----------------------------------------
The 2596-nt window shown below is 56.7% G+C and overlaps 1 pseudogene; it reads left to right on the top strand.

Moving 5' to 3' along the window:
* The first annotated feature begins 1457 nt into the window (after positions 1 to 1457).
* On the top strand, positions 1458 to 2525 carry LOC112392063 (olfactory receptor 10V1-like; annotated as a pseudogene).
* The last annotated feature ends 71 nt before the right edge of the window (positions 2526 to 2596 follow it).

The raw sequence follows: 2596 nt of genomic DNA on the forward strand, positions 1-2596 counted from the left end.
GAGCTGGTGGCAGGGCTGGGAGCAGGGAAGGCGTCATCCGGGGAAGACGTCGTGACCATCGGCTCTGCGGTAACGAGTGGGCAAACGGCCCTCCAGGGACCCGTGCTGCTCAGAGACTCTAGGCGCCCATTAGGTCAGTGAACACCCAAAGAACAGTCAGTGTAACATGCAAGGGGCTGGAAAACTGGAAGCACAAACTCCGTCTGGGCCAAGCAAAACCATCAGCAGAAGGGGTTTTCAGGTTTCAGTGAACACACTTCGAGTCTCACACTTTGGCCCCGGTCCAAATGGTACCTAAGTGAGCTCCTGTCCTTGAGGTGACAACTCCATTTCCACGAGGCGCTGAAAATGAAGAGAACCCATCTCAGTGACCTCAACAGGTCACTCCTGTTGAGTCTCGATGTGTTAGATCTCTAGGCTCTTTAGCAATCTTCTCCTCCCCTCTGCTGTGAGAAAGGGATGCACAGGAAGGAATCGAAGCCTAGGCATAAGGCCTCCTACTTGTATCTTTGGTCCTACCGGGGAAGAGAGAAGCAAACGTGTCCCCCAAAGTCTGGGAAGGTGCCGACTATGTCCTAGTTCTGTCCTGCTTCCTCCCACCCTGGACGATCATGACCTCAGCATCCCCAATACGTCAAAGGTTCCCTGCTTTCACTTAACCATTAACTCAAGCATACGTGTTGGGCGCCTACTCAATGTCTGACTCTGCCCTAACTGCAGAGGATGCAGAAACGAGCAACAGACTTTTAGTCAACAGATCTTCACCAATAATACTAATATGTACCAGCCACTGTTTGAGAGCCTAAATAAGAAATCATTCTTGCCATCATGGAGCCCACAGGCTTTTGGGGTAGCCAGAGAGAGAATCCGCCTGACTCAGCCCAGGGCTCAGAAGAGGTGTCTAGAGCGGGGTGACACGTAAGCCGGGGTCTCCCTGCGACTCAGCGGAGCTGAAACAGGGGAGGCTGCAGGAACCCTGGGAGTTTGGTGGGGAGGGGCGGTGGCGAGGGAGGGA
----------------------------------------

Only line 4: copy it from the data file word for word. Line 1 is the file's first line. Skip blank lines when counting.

* On the top strand, positions 1458 to 2525 carry LOC112392063 (olfactory receptor 10V1-like; annotated as a pseudogene).